Maldives – is nature’s sunken garden, a tropical haven of immaculate beaches located in the Indian Ocean south of Sri Lanka, is an archipelago of 1,192 coral islands grouped into natural atolls, out of which only a few are inhabited.
Unrivalled luxury, stunning white-sand beaches and an amazing underwater world make Maldives an obvious choice for a true holiday of a lifetime. Maldives is home to perhaps the best beaches in the world; they’re on almost every one of the country’s nearly 1200 islands and are so consistently perfect that it’s hard not to become blasé about them. While some beaches may boast softer granules than others, the basic fact remains: you won’t find consistently whiter-than-white powder sand and luminous cyan-blue water like this anywhere else on earth. This fact alone is enough to bring well over a million people a year to this tiny, remote and otherwise little-known Indian Ocean paradise.
Every resort in Maldives is its own private island, and with over 100 to choose from the only problem is selecting where you want to stay. At the top end, the world’s most exclusive hotel brands compete with each other to attain ever-greater heights of luxury, from personal butlers and private lap pools to in-room massages and pillow menus. It’s not surprising that honeymooners and those seeking a glamorous tropical getaway have long had the country at the very top of their wish lists. But there’s also plenty of choice beyond the five- and six-star resorts.
Maldives has undergone seismic change in the past 10 years, since inhabited islands have been opened to tourism and locals permitted to build their own guesthouses. travelers no longer have to stay in resorts and remain separate from the local population, something that kept backpackers away for decades. Island hopping by public ferry, speedboat and domestic flights has opened up this incredible country to visitors on almost all budgets. A number of islands in Male and Ari atolls are now big centres for a booming guesthouse industry, with dozens of options on each.
With some of the best diving and snorkeling in the world, the clear waters of Maldives are a magnet for anyone with an interest in marine life. The richness and variety is astonishing; dazzling coral walls, magnificent caves and schools of brightly coloured tropical fish await you when you get down to the reef. In deeper waters lurk manta rays, turtles, sharks and even the world’s largest fish, the whale shark. The best bit? The water is so warm many people don’t even wear a wet-suit.
Good To Know
In many Islands of Maldives, Eid ul Adha is called Bodu Eid because of the Bodu Mas tradition observed by them. Bodu meaning big emphasises on the importance of this Eid. Bodu Mas celebration sees islanders gather and fishermen catch a big fish made by weaving palm leaves. This tradition is based on an ancient story according to which a giant fish (Modu) along with Maali (ghosts) had come out from the sea. After a long struggle, the villagers were able to catch the fish with only the help of a holy man. This is why the celebration also involves Maali neshun, a form of dance performed by a group of people painted and dressed like ghosts.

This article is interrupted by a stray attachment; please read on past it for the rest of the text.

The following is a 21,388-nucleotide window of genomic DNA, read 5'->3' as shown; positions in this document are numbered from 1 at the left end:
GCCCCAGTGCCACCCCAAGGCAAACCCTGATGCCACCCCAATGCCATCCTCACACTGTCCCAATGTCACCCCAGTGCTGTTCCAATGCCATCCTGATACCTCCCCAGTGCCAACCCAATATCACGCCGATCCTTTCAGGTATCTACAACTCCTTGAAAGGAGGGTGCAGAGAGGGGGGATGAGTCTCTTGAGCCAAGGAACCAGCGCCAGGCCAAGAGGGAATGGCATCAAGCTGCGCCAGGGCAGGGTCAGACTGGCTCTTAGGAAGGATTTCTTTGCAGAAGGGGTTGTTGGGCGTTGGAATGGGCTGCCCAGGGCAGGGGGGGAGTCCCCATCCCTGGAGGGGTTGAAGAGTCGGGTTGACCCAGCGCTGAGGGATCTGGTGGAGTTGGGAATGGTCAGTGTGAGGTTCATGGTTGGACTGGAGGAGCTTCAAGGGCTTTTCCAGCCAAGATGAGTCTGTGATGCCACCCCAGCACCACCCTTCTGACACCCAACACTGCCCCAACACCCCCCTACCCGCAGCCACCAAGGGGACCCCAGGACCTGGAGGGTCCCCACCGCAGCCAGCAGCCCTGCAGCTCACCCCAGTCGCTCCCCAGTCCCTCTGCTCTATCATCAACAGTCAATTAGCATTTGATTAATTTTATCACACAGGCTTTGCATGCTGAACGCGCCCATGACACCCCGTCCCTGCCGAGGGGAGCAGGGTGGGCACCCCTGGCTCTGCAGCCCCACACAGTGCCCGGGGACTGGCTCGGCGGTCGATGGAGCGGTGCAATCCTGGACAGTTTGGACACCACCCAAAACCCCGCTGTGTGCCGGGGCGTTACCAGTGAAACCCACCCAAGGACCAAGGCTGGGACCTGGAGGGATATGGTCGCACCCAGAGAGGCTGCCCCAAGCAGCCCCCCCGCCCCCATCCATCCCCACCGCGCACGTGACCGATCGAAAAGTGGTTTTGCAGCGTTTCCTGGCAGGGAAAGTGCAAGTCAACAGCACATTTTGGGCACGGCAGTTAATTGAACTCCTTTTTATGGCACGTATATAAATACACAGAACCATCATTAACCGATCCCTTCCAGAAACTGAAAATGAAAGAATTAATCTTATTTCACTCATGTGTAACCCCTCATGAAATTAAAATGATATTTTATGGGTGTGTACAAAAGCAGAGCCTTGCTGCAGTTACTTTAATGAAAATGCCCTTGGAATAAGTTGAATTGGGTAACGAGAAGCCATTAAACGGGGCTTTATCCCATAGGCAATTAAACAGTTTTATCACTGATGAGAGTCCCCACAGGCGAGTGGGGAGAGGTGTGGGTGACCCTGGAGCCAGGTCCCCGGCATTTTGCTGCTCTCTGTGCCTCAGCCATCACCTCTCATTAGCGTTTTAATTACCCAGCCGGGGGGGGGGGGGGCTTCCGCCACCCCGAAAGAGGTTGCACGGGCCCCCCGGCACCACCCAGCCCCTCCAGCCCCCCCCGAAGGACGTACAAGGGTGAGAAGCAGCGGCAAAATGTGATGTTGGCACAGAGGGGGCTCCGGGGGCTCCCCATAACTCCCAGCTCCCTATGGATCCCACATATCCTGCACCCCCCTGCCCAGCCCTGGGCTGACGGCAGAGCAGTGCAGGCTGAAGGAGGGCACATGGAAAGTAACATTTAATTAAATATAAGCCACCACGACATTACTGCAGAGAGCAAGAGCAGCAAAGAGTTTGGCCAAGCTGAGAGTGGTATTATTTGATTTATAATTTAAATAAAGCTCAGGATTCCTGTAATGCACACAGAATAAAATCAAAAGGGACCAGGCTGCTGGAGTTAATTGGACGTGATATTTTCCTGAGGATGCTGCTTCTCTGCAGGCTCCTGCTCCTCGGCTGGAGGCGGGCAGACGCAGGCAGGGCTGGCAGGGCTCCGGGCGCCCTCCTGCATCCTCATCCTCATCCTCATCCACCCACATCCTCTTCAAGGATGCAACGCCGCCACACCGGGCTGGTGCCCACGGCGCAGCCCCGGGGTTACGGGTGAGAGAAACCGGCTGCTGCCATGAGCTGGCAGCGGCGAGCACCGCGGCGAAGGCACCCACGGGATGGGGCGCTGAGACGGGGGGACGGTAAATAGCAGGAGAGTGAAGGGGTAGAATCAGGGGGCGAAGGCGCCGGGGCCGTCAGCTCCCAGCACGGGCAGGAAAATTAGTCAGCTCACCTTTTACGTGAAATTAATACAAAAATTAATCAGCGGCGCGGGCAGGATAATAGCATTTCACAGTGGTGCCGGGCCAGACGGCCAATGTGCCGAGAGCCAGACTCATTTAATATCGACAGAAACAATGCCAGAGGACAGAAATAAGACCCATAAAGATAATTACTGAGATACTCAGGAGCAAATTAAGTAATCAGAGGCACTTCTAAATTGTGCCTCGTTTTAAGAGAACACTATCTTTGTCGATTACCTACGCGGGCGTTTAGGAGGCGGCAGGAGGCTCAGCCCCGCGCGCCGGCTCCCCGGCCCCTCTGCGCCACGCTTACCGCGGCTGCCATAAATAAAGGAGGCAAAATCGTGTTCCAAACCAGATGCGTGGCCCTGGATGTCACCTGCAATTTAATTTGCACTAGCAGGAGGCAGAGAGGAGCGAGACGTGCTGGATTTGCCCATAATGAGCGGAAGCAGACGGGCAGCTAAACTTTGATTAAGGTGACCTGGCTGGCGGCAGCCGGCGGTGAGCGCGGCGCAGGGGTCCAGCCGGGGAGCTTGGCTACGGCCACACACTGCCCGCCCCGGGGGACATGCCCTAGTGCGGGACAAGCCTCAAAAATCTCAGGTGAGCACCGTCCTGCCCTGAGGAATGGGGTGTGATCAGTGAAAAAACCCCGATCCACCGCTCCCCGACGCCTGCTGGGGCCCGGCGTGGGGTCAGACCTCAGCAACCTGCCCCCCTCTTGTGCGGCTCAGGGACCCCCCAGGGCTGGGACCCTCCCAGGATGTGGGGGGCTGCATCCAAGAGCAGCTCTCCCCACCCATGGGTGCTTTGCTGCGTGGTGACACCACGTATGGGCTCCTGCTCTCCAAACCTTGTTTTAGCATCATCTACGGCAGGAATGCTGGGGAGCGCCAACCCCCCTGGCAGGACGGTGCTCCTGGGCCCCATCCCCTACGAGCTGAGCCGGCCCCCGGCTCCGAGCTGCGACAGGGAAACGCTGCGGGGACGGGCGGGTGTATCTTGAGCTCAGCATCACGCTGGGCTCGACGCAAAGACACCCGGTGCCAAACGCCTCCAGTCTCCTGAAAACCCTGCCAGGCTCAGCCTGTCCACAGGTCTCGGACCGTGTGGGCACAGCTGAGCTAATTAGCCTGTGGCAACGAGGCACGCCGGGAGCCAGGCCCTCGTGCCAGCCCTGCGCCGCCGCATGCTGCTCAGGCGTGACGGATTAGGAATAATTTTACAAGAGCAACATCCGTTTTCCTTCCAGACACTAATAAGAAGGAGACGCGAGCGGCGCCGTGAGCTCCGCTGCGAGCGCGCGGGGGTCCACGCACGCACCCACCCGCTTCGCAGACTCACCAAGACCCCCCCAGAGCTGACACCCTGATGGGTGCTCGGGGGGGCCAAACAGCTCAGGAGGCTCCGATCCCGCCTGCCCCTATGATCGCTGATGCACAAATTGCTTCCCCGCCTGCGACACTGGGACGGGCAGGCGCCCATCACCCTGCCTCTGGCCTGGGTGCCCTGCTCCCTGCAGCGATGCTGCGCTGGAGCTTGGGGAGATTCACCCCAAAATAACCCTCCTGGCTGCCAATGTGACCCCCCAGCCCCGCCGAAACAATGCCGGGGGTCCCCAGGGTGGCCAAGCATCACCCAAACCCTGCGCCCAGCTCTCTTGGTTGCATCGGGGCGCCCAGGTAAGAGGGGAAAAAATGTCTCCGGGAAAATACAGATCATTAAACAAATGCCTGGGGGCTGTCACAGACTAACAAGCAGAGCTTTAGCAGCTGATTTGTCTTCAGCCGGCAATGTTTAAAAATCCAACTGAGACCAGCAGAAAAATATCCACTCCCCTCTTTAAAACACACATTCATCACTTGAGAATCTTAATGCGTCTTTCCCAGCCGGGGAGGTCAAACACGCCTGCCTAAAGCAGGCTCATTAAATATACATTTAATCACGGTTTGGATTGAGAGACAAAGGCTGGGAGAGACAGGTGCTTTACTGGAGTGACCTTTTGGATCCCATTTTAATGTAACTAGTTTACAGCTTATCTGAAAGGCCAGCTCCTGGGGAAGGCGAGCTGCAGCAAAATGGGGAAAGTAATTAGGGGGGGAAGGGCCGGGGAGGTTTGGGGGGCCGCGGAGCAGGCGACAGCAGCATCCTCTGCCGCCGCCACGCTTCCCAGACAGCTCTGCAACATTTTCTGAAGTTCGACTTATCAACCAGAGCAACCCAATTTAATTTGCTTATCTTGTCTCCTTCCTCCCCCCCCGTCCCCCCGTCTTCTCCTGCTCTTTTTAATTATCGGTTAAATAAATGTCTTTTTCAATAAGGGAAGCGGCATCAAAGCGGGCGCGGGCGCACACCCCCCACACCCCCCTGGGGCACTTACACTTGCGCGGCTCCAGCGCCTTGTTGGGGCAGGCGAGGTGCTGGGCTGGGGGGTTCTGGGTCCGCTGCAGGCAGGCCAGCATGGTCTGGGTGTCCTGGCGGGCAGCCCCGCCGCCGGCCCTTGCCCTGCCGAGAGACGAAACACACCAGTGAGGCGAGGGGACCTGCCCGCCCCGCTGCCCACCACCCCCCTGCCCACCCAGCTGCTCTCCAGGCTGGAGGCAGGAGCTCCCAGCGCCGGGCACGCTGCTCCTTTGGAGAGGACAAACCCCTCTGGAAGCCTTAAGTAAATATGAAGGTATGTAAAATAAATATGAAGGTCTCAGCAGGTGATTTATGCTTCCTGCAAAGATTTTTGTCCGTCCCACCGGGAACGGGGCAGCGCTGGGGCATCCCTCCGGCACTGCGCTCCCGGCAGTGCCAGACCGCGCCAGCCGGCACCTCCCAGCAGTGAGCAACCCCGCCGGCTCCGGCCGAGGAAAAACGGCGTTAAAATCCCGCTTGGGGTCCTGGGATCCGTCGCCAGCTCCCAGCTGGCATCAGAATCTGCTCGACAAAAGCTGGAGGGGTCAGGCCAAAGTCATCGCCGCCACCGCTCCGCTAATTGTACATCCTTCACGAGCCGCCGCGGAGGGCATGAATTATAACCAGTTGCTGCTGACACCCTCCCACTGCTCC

A majority of the population in Maldives being Muslim, the government offices work only between 9am to 1.30pm. Many of the private workplaces close by 3pm in the afternoon. Meanwhile, resorts and hotels are not affected by the holy month. In fact, this is one of the best times to visit Maldives, as you get to taste a lot of cultural foods which is exclusive to this festival. Many restaurants also offer special Iftar (evening meal for breaking the fast) meals on their menu. Try some Ramadan juices in exotic flavours of rose, apricot and kamardine. The celebration also involves cultural activities like performances by music bands, belly dancers and fire dancers.
People in Maldives celebrate the day mostly with their family and relatives. A significant activity during this Eid is to make donation (fitr zakaath) in charity to the poor and the needy. The celebration starts with a morning prayer followed by participating in a sermon at the mosque. After this, the people visit friends and relatives and dine together. The celebrations last for consecutive 3 days and people also engage in traditional festive games. So, when are you planning to witness one of the most serene Maldives traditional